Darcy Frey, in his article “Crowded House”, as he was introducing the MVRDV to the readers of The New York Times Magazine on the June 8 issue, in anticipation of the relatively new architecture firm success from a 2002 perspective asks the question:
“Who were these Dutch upstarts? And in the so-called real world, would anything actually become of their grand, improbable visions?”
After having presented their last wining scheme on July 31, 2008 for an urban design proposal along one of the prime real-estate properties in Tirana, Albania and at the same time one of the last recreational areas in the city not yet deteriorated to the point of no-return the answer is yes. Their vision is becoming more and more part of the so-called real world, yet more improbable. On their proposal this isolated and detached recreational spot, the area of the competition, is turned into one of the densest high-rise residential and office block in the city, complying with the vision of the mayor for yet another development that will attract “foreign investors”(Government data shows the decline on sales of apartment and office spaces from local buyers recently).
Whether MVRDV’s project is about their vision of vertical suburbia, or it lands itself in the middle of a park in downtown Tirana (municipal property) one of the most expensive project in the city, still according to Darcy Frey they all (MVRDV’s projects) would have something in common. “In fact, – Darcy Frey says – MVRDV’s architects rely so much on gathering and metabolizing data, information and competing points of view that they insist they leave no formal signature on their work.”
I hope I haven’t missed the point here, but isn’t the “gathering and metabolizing data” in a high-end residential project on a prime property called “real-estate” project? Is this the secret of how MVRDV’s vision is becoming part of the so-called real world that so fully complies with the vision our Mayor has for the developments in the city?
And how about the “improbable vision” of MVRDV?
According to Darcy Frey (again) “some of the MVRDV designs are so logical they seem to turn reality on its head.”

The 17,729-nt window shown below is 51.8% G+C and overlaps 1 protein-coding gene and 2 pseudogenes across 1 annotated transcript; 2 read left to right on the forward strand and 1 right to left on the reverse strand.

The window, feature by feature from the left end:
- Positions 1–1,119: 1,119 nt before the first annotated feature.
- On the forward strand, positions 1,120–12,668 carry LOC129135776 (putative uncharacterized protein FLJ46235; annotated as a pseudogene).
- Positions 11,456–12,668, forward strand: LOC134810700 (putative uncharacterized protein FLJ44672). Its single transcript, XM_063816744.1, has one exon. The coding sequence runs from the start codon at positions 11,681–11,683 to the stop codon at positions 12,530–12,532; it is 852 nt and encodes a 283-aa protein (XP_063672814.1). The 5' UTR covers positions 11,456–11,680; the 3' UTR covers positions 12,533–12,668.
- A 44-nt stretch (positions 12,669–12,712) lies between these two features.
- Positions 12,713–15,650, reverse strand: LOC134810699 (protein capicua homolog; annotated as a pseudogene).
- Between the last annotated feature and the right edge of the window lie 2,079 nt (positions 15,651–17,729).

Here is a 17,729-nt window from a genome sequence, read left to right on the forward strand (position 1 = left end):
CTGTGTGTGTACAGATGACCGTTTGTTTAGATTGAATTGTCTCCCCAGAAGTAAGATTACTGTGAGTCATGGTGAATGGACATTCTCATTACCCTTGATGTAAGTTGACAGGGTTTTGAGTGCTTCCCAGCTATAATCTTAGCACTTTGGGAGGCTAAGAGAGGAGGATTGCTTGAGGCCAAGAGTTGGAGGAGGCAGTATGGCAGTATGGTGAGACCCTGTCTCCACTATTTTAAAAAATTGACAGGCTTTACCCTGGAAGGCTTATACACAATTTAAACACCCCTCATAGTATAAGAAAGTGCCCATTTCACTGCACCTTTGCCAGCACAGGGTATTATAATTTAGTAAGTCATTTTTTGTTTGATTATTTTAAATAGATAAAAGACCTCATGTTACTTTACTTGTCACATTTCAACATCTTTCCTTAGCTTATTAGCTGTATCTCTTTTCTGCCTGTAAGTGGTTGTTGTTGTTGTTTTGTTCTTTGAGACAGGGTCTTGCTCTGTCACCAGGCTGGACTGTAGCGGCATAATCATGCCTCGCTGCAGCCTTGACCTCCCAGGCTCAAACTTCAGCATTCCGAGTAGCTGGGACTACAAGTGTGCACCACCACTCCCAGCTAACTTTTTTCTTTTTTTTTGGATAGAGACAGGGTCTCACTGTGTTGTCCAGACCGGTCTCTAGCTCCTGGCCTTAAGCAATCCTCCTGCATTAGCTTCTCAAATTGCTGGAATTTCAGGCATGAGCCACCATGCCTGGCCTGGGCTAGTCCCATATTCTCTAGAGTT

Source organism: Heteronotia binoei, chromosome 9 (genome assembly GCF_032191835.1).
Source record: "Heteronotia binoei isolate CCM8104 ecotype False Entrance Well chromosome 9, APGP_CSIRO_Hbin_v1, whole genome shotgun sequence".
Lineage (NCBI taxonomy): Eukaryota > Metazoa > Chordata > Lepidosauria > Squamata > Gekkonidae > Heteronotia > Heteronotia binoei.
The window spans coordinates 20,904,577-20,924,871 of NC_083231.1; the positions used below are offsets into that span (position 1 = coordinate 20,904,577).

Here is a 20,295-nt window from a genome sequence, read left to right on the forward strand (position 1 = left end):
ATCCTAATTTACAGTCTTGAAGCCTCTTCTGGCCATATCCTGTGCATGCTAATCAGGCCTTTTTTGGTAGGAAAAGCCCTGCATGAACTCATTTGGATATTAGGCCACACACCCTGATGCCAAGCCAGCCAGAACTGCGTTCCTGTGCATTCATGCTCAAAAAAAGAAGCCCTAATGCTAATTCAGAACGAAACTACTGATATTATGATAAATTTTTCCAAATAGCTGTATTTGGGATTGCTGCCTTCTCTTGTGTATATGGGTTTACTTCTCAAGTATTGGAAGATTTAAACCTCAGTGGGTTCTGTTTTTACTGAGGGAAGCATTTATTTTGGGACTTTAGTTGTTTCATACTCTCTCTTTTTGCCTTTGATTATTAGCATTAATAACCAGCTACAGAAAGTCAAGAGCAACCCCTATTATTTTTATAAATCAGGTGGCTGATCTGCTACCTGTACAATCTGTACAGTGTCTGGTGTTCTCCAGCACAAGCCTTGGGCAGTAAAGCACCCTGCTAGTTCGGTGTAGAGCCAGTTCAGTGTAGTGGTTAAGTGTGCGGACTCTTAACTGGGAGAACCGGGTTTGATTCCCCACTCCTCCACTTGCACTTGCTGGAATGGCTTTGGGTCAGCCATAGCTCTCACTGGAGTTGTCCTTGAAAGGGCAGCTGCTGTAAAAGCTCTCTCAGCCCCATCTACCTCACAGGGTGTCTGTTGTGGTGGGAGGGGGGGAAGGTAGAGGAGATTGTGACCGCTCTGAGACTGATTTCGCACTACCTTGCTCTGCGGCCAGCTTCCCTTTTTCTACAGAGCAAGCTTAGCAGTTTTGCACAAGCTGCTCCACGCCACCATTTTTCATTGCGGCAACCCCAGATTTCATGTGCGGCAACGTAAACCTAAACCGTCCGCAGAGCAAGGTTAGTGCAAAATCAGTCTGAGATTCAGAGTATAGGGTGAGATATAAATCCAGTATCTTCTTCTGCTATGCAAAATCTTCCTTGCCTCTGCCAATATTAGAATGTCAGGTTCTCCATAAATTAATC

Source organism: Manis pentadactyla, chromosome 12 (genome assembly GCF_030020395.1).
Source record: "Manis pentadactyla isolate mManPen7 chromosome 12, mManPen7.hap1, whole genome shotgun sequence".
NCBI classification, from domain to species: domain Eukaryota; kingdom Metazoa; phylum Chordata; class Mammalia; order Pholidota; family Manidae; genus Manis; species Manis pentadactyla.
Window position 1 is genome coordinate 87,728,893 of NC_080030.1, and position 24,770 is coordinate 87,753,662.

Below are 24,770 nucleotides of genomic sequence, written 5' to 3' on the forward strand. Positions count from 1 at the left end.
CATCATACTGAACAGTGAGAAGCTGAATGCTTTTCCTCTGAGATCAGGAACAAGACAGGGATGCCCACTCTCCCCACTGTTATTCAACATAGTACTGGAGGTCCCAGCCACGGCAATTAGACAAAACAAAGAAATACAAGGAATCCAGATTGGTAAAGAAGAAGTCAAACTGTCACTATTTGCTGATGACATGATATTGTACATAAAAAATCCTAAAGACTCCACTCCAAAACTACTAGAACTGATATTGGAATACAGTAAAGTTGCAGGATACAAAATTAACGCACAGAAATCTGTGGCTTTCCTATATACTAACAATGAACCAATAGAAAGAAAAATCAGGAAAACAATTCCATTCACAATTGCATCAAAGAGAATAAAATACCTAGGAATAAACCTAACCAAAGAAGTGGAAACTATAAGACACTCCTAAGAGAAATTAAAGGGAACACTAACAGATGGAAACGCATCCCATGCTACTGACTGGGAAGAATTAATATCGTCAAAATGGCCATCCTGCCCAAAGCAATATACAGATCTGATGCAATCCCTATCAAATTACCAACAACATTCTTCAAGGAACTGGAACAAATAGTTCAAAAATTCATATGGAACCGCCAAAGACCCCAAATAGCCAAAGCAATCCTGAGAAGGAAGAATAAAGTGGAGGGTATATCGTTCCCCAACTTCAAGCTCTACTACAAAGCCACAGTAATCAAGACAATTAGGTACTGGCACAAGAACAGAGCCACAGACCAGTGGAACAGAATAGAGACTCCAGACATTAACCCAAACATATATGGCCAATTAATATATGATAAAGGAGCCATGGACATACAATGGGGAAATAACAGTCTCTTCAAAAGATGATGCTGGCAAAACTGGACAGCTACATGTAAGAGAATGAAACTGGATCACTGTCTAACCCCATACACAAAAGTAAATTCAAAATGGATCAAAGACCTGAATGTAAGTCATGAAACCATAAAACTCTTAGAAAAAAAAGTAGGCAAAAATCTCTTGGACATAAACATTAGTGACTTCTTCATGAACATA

Then how logical is the scheme or the vision of MVRDV in the case of Lake’s Park project in Tirana?
This is an urban design endeavor and would be reasonable to suggest that one has to look to the urban design reality of Tirana for the logical on the project. Since Tirana has gone through all this period of fifteen years of frenzy development without any comprehensive strategic or other sorts of plans, and since the partial plans, isolated developments, or selective interventions have been recently the pride mark of the actual Mayor administration, wouldn’t it then be logical to look at the apparent isolation from the fabric, infrastructure and morphology of the city on this project as the reasonable reflection of this reality? Then wouldn’t it be reasonable to say that their “improbable vision” more than to the spirit of innovation of MVRDV, owes its results to the juxtaposition of reality with the spirit of experimentation at which urban design and architecture is applied today in Tirana? Or maybe it owes to the fact that the citizens in this city and in this country are constantly subject to the uncertainty of the results that derive from politics and the way all things and matters end up when money and politics are involved? Then wouldn’t it be reasonable to say that the project of MVRDV is a logical representation of Tirana’s ruthless reality?
One can look at the reappearance on the MVRDV urban design scheme of the “standard tower”, first introduced in the city by Architecture Studio five years ago, as a mere logical conclusion of the so-called reality of urban design development in Tirana. Only that this time this “standard tower” is applied more vigorously, even with a sense of ruthlessness for its density into a site much smaller than the one Architecture Studio had attempted courageously few years ago. This time one truly can say that MVRDV really turned the reality on its head.